This month we discover posture secrets from FG teacher Paula Cronin
Paula is a regular teacher on a Monday morning and evening. She’s the one setting you off for the week ahead with that oh-my-goodness-it’s-so-dark-outside 6.30am FG class. We thank you Paula!
Posture: Side Crow – Eka Pada Koudinyasana (arm balance or circus trick?!)
Benefits: Arm and hand strengthening. Upper body strength. Balance. Lower spine flexibility.
“Side crow was always my nemesis. It was the one pose I couldn’t do in the whole FG integrated system. I always figured that it was because of my knee injury or due to my thoracic outlet syndrome. I tried, but didn’t get it and felt very frustrated in the posture.
However, I first did Side Crow in my FG teacher training. We were doing one of our many posture workshops, and even though I was really scared (and quite frankly ashamed), I got up in front of everyone to admit this was a posture I had never managed to do. Then in front of everyone Michele talked me through it: I did everything she said (and it truly is all about the set up), I took my time, and I was in. Not only was I in my first ever Side Crow, but I STAYED in, for like, ages! I even remember looking up at Michele while I was holding the posture, and mouthing an expletive which could, for the purposes of this piece, be described as ‘Wow!’ I even cried. I will never forget it.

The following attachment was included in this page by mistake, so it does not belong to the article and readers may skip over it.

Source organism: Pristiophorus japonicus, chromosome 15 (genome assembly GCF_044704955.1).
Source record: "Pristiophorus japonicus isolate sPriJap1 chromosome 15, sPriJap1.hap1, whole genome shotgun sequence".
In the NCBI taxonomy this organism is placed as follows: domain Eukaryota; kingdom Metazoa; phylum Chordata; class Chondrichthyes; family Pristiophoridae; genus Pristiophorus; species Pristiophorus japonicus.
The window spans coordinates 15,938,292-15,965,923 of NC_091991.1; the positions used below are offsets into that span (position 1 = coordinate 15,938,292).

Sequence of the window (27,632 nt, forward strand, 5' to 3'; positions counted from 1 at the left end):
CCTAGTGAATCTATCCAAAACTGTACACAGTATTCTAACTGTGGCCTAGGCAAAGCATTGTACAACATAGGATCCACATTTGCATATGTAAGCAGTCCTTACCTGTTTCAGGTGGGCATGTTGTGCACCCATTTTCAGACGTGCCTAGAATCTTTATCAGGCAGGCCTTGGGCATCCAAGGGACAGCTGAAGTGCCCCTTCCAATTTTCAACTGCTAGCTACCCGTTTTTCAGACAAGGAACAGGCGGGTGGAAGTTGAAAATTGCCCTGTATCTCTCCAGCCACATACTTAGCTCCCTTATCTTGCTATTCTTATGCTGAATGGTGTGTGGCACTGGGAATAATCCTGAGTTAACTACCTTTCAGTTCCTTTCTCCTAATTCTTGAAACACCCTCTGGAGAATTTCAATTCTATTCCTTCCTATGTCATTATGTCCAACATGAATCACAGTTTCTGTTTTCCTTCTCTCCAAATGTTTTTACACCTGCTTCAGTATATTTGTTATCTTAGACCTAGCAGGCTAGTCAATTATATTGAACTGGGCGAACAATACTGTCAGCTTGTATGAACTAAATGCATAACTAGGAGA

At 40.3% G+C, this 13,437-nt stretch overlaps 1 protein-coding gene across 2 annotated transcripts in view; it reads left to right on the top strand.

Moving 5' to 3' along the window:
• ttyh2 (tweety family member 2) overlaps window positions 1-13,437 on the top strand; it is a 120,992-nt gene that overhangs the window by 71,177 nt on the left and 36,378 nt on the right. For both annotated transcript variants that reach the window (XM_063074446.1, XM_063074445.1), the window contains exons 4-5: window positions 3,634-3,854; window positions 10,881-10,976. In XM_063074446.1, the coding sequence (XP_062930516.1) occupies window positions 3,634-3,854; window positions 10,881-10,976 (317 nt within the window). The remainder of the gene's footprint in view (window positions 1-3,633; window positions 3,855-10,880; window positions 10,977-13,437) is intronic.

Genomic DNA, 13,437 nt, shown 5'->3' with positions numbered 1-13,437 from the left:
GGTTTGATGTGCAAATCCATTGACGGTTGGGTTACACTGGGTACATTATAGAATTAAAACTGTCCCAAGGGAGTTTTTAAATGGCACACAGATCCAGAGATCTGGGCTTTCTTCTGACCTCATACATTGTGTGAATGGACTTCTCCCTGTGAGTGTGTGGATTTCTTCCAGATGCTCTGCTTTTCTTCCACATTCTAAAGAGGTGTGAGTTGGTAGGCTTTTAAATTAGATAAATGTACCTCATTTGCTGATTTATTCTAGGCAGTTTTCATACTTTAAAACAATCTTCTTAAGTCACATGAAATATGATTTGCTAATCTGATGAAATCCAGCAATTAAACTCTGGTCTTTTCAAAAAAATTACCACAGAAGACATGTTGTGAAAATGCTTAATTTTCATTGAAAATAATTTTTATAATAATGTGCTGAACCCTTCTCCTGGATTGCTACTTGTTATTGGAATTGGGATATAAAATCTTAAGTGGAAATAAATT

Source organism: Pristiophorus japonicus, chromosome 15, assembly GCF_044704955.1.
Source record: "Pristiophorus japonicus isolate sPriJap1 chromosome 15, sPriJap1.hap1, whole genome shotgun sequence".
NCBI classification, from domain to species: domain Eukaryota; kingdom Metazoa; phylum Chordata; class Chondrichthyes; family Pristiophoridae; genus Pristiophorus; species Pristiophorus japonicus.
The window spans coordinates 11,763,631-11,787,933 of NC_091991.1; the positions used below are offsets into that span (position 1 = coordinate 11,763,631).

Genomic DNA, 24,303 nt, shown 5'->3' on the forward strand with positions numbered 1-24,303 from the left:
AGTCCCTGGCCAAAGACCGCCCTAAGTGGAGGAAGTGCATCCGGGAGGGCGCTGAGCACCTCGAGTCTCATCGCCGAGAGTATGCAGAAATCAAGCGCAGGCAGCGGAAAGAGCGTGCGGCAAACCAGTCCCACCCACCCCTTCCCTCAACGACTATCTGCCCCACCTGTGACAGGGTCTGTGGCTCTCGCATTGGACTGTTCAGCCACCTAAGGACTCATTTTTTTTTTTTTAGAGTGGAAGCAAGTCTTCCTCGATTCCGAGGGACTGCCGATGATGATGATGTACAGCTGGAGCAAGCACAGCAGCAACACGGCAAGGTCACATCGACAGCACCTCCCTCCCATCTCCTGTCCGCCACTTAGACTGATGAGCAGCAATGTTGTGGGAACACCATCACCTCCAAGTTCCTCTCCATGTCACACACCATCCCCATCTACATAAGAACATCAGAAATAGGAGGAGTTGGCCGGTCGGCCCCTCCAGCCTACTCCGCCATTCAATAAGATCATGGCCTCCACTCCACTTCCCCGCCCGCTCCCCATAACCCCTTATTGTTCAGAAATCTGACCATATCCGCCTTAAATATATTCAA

I see so many students in every FG class struggling in the same way and the chatterboxes in their heads are winning; “this is too hard, I’ll never be able to do this, oh this is for the advanced yogis, I will fall, I will embarrass myself, who do I think I am thinking I can do Side Crow.” Perhaps unsurprisingly, this is the most “I’ll just sit this one out” posture around. To be honest, I used to do the very same thing as I thought I wasn’t ‘good enough’ to do it, that it was ‘too advanced’ for me.
But the truth is – everyone can do Side Crow (of course as long as injuries such as wrist strain don’t contraindicate it).
So it is important to listen to the teacher and follow instructions step by step. If one step is missed out, the set up is incomplete and it won’t come together. I see lots of people trying to get into it before setting up properly. This just causes frustration, disappointment, and a misconceived belief that the pose isn’t for them.”
So here we go – The Setup
“Firstly, the key part of making Side Crow work – is having the forearms vertical. You are, in a sense, creating an upper arm shelf and moving the weight onto the vertical forearms; a bit like resting on a table or chair.
- Ground the base of the knuckles down into the floor (like crow claws!)
- Bend your elbows to create a vertical shelf with your forearms to take the weight
- Lift your hips high to drop your knees on top of the elbows
- Look forward
- Lift you legs!
Mindful set up.
Successful Side Crow!
“So next time you are taking the Fierce Grace class don’t hesitate to ask the teacher to assist in giving it try – it’s easier done than said!”